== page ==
While, bistros abound in the city, French dining does not. Since opening in 1984, Chef Fabien Siebert's King West Bistro continues to operate as a casually reliable destination for "what the French cook and eat." In 25 years Marcel's has been a staple on the strip, attracting legions of individuals to dine on steak frites, Toulouse sausage, escargots and creamy crÃ¨me brulée.
On this particular mid-week evening, Marcel's Bistro is calm after a busy service catering to the pre-theatr
e dining crowd. Occupying one of the most popular spots for a restaurant in Toronto, Marcel's is known for a well populated and moderately priced menu that provides both value and quality to their clients. It is here that Chef Fabien has defined a career on offering diners consistent reflections on true rustic French cuisine in an affably comfortable environment.
Chef Fabien tells me, "The French eat where they are always welcome... they eat simply but superbly everyday because they can. I feel that our visitors can recognize these qualities." The words echo in my mind, without refrain, throughout a meal articulated by efficient service in a small, yet bright, space. A simple wood side board is a service station, mirrored boards communicate chef specials and my window front table, against the far wall opposite the bar, overlooks the street. This occasional reflection on French aesthetics is a subtle ode to Chef Fabien's roots as a chef coming of age in his home country of France. From apprentice to a certified professional chef, he worked in kitchens in Germany, Corsica and Holland before making the leap to Toronto - a move that quickly brought him to the doorstep of the Johann Strauss restaurant in late 1983. The property was purchased by him and his then partner, Marcel Réthoré, to be transformed into Chef Fabien's first restaurant in the city, Marcel's Bistro. Ten years later, he opened Saint Tropez, the downstairs property that specializes in the flavours of the South of France.
However, it is the celebration of Marcel's Bistro's quarter century anniversary that brings a year of monthly contests, prize draws and an affably priced $25 prix-fixe, available daily after 7:30pm. The activities are all aimed to encourage clients to remember why they fell in love with French cuisine; a simple task when the prix-fixe features some of the most popular daily specials Marcel's has offered over the past few years. Although, keep in mind, for $25 it does not include drinks or dessert.
My guest ordered Escargots au basilic frais, ail rôti, consommé de tomates et sauvignon blanc/Snails with fresh basil, roasted garlic, tomato sauvignon blanc broth ($9.25) while I stuck to the $25 celebration menu and ordered the Velouté de homard au Cognac/Lobster bisque with Cognac.
It was refreshing to enjoy meaty bites of escargots amidst a brothy tomato sauce as opposed to the cliché of garlic butter. The velouté offers a rich soup with an earthy lingering after taste which is a kind finish to the inherit sweetness of lobster, tomato and Cognac.
Following our starters was the Escalopes de renne grillées, pommes de terre douce "Anna" et jus aux groseilles/Grilled venison scaloppine with sweet potato pommes Anna and lingonberry jus ($24.75) and the Filet de boeuf en croûte avec une duxelle de champignons, sauce périgourdine et légumes de saison/Filet of beef Wellington with perigoudine sauce, served with seasonal vegetables, again, an item off of the prix-fixe menu.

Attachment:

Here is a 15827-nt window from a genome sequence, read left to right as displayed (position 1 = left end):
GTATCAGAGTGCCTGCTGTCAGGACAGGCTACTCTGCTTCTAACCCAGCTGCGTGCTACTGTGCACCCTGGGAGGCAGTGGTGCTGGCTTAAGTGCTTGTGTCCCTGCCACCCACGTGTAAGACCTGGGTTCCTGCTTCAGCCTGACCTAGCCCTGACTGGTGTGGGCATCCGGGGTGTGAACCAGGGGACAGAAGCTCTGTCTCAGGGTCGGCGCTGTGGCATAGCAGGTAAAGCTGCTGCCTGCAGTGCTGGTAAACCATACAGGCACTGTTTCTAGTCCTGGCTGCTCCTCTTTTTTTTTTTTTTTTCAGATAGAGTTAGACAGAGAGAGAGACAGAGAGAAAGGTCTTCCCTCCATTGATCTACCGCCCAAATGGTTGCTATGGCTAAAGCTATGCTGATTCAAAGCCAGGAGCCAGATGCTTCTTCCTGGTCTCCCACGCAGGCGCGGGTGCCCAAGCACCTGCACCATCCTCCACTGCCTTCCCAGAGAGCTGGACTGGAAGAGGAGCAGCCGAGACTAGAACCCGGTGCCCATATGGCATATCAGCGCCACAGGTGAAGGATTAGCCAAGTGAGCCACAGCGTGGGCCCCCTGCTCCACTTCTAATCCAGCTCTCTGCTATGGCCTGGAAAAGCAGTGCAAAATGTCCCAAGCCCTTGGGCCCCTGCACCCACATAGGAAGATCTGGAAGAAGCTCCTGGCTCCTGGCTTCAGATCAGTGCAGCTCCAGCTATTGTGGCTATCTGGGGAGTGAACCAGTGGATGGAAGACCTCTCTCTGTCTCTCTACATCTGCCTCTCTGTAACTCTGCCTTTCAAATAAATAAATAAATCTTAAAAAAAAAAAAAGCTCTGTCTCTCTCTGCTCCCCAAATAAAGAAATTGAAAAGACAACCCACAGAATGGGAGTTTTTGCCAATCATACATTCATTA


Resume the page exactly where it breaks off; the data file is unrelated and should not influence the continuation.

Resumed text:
The dishes were comforting and accessible. The attention to make each plate authentic and homey was offered minus any suggestion of "fusion". Surrounded by a generous serving of jus, the venison was tender and the sweet potatoes were softly spiced and fluffy. In fact, the portion of jus offered on both mine and my guest's dishes was so incredibly generous that if you only prefer a taste, remember to ask for it on the side.
The beef, on the other hand was accompanied by finely diced mushrooms and enveloped in a buttery crust with a rich sauce that had the faintest hint of truffle. Cooked medium-rare, it was a tender cut that proved the ongoing worthiness of the prix-fixe menu. Keep in mind that the English translations of the menu items might not necessarily be bang-on. The velouté is translated as a bisque, while clearly exhibiting characteristics of the former and there was no discernible coating of pate on the beef "wellington". Truthfully, the translations only added a charming element as their French counterparts were accurate. When in doubt, do refer to your server, they are knowledgeable and helpful here.
As dessert arrived at our table we were skeptical that we would be able to finish the Tulipe de nougat glacé au miel et aux fruits confits, coulis à la mangue/ Tulip of frozen nougat with honey and
candied fruits served with mango coulis ($6.50). However, the lovely dessert is incredibly deceptive. This frozen nougat is closely akin to ice cream, however, the light and airy texture dotted with candied fruit, it was the easiest dessert to indulge in after such a hearty meal.
Chef Fabien sums the experience up best, "Marcel's serves what the French cook and eat. It is not pretentious. It is the freshest ingredients purchased daily at the market and placed in the hands of our chefs who have the talent and philosophy to be innovative... It is not a North American interpretation of French cuisine but what generations have celebrated in all its styles." It's what Toronto has celebrated for 25 years upstairs at Marcel's Bistro on that busy King West strip.